We should applaud the brave women who spoke out. But the obligation to prevent harassment falls on all of us—and means questioning the nature of insecure workby Dawn Foster / December 11, 2017 / Leave a comment
Published in January 2018 issue of Prospect Magazine
To his tweeted chagrin, grabber-in-chief Donald Trump was not Time magazine’s person of 2017. That honour fell instead to a group: the “Silence Breakers,” the #metoo movement of people first in Hollywood, then globally who risked their careers, professional relationships, and in some cases personal safety to blow the whistle on sexual harassment, abuse and assault.
That certain industries—Hollywood, the media, theatre and politics—have been hit by near-identical scandals is hardly surprising. All operate on similar structures, with unconventional working arrangements, a large number of young, powerless people working with far older men, and a high degree of precocity and jostling for a small number of positions. Sexual harassment exists in all industries: I’ve experienced inappropriate advances as a paper girl, working minimum wage cafe jobs, in admin roles and in the media. But certain industries are set up in a way to make abuse far more likely, and to close off the avenues for raising disputes over colleagues’ behaviour.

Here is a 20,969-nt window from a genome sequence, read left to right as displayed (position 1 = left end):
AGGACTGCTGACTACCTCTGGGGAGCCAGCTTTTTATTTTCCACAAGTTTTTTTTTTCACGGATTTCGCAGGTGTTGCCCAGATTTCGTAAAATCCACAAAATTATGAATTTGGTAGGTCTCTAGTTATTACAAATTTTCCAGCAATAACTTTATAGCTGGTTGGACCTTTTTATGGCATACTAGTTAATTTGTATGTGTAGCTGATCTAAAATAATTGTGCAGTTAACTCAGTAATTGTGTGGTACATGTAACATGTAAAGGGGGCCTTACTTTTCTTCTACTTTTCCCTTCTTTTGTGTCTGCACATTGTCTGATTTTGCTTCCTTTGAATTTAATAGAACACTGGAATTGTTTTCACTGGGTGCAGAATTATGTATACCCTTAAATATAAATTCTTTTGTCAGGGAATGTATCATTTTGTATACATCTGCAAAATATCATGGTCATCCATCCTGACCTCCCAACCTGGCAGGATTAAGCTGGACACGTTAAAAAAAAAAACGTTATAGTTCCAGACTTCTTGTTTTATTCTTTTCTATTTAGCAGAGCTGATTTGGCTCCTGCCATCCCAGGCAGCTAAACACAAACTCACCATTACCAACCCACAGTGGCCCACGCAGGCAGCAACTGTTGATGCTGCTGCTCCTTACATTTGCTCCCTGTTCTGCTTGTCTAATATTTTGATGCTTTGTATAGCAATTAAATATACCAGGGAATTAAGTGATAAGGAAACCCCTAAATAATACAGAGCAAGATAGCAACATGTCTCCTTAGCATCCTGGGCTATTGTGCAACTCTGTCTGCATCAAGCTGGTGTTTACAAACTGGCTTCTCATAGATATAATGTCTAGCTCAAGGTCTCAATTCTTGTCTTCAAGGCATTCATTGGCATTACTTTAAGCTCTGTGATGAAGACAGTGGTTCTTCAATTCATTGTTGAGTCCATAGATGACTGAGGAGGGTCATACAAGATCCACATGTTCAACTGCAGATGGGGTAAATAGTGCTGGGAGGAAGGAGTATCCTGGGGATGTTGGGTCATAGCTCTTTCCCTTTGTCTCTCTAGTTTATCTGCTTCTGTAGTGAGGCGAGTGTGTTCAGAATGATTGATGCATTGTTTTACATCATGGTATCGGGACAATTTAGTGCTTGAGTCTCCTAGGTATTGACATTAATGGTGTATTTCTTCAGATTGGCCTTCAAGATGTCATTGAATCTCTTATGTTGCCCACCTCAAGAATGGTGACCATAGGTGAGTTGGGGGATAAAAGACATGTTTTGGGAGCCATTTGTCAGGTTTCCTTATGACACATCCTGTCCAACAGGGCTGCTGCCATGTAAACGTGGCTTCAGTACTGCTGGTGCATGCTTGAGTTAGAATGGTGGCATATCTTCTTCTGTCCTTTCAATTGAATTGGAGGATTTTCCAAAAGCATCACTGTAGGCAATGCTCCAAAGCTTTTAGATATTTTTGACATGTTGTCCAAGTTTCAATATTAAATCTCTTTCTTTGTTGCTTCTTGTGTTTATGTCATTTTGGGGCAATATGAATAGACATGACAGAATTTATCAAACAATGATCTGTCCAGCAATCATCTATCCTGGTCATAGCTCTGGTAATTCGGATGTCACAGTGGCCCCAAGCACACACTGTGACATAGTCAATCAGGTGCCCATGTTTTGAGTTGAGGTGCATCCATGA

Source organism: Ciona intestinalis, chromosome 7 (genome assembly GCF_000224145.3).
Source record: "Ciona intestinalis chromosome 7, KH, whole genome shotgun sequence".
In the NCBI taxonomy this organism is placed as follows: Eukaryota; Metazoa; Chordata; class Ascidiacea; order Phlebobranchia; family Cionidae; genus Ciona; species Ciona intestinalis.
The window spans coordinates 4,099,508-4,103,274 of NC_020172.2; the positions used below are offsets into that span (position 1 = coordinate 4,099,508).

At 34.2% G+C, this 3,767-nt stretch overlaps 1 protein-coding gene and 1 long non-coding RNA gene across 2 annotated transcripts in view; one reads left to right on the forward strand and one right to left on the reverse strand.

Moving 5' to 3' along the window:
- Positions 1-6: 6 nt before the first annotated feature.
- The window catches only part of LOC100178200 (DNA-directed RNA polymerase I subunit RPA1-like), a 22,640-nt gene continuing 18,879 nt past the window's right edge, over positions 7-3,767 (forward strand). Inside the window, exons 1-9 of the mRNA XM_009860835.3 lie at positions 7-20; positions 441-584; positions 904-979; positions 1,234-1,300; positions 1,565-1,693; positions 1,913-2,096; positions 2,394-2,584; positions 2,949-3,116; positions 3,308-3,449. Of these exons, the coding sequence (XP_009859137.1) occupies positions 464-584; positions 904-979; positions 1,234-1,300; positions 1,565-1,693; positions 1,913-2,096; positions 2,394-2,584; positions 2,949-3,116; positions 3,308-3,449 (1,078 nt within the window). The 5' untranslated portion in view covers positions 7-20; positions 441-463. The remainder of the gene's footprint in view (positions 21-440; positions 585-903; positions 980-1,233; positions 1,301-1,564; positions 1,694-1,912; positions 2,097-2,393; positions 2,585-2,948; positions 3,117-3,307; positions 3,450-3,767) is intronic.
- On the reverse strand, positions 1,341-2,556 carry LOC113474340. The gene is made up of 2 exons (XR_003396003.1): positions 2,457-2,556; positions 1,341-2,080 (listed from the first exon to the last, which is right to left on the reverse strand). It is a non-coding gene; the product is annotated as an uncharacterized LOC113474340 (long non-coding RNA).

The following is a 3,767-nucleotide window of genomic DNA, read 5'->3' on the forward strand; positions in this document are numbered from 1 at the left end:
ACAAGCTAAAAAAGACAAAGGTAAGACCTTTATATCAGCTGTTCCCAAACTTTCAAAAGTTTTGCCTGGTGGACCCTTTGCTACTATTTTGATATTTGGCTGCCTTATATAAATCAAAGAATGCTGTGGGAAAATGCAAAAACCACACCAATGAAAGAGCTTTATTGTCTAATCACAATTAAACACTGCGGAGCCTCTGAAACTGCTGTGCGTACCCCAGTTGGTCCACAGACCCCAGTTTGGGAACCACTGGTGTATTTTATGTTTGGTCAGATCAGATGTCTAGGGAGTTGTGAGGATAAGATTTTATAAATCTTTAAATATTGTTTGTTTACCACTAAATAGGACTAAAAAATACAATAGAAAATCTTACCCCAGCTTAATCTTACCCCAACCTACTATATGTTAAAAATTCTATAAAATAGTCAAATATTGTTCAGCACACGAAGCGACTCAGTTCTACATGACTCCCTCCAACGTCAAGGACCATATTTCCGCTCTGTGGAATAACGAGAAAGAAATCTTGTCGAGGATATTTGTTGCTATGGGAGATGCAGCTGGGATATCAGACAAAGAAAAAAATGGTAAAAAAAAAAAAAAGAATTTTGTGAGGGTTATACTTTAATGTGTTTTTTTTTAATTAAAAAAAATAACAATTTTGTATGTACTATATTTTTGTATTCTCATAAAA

The fear, not unfounded, within these industries, is that if you make a fuss, you’ll never work again. While within these fields, many people have set up ‘Whisper Networks’—behind-the-scenes, ad hoc methods of alerting junior staff to known sleazes—so much work is reliant on word of mouth. Causing a stink over inappropriate behaviour carries the very real threat that the people around your abuser will ensure you’ll never find work again. You can too easily be marked as a troublemaker, or a careerist.